*IMPORTANT: PLEASE use a new clean mason jar and utensils every single time you feed. A dirty, caked up mason jar will certainly breed bacteria.*

 

 

 

Step 3-4/Feeding 3-4: After another 12 hours has passed we are repeating the same exact steps again but this time we are going to ramp up the feeding to 1 cup flour: 1 cup water for feedings 3 & 4. 

After the 3rd feeding, stick back in fridge to feed for another 12 hours and then repeat feeding it 1 cup:1 cup ratio for the 4th feeding.  Making sure to change to new jars and use clean utensils every single time.

 

After the 4th feeding, wait 12 hours once more and then you will have enough to start using your starter to bake sourdough bread with and have enough of your starter mother to continue. Cover the mason and stick in fridge until you are ready to bake with it or until it needs to be fed again.

Maintenance and Care for your Starter: 

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This is the HOOCH, it will be a array of different colors. Grey, black, brown or tanish.

Your starter only needs to be fed every so often. The more often you feed, the more mild the sourdough flavor will be. If you let it age 6-8 weeks in the fridge before making bread, it will give more of a rustic sourdough flavor, one that taste unlike any sourdough you've ever had. Generally I'll feed my starter every 2-3 weeks or until there's a decent amount of hooch on top of the starter. Hooch is the dark liquid that forms on-top of the starter as the starter feeds on the flour and water and ferments. Its normal and just means its time to be fed. Mix it all back into your starter before feeding. The HOOCH will be an array of different colors usually grey, black, brown or tanish which are normal colors. Red, pink or orange SMEARS on top of the starter indicate bacteria and mean it  should be thrown out completely and you should start over if you don't have other batches that are not affected. How much to feed depends on how big your stash is, a smaller stash needs 1/2 cup- 1/2 cup ratio where as a larger stash will need 2:2 -4:4 cups ratio.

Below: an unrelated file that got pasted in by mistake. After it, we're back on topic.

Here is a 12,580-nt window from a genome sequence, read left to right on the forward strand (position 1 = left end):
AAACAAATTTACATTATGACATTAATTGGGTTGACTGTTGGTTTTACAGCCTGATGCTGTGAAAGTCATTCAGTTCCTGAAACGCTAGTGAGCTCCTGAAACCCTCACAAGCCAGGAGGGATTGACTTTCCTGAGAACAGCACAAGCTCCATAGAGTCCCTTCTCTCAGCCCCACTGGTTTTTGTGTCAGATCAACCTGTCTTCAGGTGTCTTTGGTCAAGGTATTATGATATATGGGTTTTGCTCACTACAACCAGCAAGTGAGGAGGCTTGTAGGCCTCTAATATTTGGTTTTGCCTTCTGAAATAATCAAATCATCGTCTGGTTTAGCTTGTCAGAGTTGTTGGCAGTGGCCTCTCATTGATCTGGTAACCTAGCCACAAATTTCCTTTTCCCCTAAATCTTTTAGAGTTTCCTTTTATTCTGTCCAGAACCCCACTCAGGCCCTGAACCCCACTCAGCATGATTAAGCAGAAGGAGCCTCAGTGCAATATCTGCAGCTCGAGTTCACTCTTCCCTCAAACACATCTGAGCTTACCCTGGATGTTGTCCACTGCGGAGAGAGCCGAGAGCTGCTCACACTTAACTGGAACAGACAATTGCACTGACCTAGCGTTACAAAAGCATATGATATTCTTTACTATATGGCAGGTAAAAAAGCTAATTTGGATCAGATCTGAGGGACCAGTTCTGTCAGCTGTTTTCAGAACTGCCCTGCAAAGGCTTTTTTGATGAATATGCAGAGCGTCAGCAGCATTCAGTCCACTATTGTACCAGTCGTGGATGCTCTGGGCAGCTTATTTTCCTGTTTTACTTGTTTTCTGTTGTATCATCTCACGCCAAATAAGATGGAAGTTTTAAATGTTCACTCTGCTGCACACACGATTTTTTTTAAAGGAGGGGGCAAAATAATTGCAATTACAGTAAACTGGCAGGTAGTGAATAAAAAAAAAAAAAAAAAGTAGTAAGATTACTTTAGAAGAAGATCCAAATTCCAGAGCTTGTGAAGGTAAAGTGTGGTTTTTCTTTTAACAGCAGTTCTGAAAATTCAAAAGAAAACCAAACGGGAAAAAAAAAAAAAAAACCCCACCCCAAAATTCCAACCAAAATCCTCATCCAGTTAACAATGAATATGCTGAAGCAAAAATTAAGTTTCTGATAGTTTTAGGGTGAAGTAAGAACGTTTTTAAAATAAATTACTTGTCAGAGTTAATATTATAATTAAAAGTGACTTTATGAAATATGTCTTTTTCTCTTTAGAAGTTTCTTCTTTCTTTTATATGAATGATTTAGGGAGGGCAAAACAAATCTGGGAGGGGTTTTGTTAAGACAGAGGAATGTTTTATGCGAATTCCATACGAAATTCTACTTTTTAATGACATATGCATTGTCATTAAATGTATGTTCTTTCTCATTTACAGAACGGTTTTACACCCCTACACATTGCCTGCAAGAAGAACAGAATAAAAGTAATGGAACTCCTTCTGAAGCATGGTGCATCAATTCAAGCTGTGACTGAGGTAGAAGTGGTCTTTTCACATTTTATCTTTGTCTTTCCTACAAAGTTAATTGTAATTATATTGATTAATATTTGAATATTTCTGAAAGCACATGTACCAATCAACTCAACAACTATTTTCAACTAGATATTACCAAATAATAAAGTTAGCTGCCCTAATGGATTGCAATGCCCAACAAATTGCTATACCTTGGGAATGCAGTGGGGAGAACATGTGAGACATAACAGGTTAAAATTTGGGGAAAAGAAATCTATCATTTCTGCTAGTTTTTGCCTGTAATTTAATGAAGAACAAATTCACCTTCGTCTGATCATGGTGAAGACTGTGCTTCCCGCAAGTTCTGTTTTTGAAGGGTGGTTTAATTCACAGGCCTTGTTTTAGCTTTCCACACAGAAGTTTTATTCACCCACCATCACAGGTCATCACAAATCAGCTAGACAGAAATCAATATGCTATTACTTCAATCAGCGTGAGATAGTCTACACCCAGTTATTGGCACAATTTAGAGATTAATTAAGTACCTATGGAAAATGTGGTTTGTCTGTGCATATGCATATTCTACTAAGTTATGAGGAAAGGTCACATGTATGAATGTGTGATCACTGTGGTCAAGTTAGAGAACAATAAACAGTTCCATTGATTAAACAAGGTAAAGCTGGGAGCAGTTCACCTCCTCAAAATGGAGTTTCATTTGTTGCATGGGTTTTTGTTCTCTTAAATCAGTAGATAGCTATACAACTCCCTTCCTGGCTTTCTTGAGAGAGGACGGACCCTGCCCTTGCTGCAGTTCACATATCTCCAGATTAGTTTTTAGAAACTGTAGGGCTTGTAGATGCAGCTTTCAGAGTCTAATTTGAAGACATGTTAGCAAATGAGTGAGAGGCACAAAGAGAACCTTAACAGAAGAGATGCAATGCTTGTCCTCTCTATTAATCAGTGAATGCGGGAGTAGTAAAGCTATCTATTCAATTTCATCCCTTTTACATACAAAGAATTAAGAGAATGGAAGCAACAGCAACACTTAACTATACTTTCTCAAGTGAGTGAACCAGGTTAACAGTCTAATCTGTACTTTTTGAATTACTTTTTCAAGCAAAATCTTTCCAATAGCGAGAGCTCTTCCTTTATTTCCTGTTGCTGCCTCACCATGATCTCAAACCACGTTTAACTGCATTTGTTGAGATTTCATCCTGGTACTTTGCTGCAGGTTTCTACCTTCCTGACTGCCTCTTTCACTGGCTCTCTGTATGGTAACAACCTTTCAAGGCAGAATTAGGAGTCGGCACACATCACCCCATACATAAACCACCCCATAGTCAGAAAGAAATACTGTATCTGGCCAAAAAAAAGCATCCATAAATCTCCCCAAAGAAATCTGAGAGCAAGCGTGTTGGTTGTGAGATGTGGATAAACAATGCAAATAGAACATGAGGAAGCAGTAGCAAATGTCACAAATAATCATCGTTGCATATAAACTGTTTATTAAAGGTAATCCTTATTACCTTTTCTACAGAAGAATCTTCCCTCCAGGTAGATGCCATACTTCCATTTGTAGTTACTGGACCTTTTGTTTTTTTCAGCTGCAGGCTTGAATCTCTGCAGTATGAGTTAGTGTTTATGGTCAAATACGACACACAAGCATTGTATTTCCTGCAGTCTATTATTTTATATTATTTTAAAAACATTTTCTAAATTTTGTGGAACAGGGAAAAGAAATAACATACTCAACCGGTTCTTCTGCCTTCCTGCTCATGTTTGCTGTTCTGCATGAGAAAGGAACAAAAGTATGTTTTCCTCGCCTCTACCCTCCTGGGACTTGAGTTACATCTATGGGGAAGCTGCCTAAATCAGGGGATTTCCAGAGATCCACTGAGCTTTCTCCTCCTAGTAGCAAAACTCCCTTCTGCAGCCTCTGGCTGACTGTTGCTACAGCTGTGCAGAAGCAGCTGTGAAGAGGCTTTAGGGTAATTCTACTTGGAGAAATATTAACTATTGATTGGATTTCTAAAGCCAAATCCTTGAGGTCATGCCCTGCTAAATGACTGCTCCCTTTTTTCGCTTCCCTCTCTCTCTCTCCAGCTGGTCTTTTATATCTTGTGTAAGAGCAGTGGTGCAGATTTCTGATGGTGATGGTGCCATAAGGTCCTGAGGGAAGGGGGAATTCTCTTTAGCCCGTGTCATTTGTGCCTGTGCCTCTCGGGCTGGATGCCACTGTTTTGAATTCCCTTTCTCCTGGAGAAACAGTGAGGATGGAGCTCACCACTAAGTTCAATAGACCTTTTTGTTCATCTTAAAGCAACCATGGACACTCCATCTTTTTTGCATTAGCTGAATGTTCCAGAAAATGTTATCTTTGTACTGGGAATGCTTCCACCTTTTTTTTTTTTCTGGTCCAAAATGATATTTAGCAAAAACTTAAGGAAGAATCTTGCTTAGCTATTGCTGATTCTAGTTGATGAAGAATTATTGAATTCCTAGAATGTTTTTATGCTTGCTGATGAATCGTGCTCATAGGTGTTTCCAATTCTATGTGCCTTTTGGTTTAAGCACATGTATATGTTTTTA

Sourdough DISCARD Concept: Discard is literally just starter you want to discard out of your stash before you feed so that you don't eventually end up with a refrigerator full of starter. Some people literally throw it away but I think its sinful to waste it and literally with the hundreds of sourdough discard recipes out there, there's not a single reason to throw it away.  When I'm ready to feed my starter, I will take however much starter I need to discard out of my stash, then I'll make something with it with one or two of my discard recipes and then I feed the rest of my starter and stick it back in the frig. 

Note that you don't HAVE to discard any of your starter at all. You can continue to feed it and let your stash grow infinitely, but I mean, who has the fridge space for that? Grow your stash to as big as you want and then start discarding starter with my great discard recipes!

Lastly, have fun with all of this you guys! I will do my best to make all my recipes and instructions as care free as the baker that I am. And if I, the most care-free baker you'd ever meet can be successful with sourdough, SO CAN YOU! Also, just remember I'm your free sourdough resource so please message me on social media or email me and I'd love to help out! Best of luck and thank you again for your support of our small business and blog!

Below I'll make sure to post all my sourdough recipes as I get them posted to my new platform.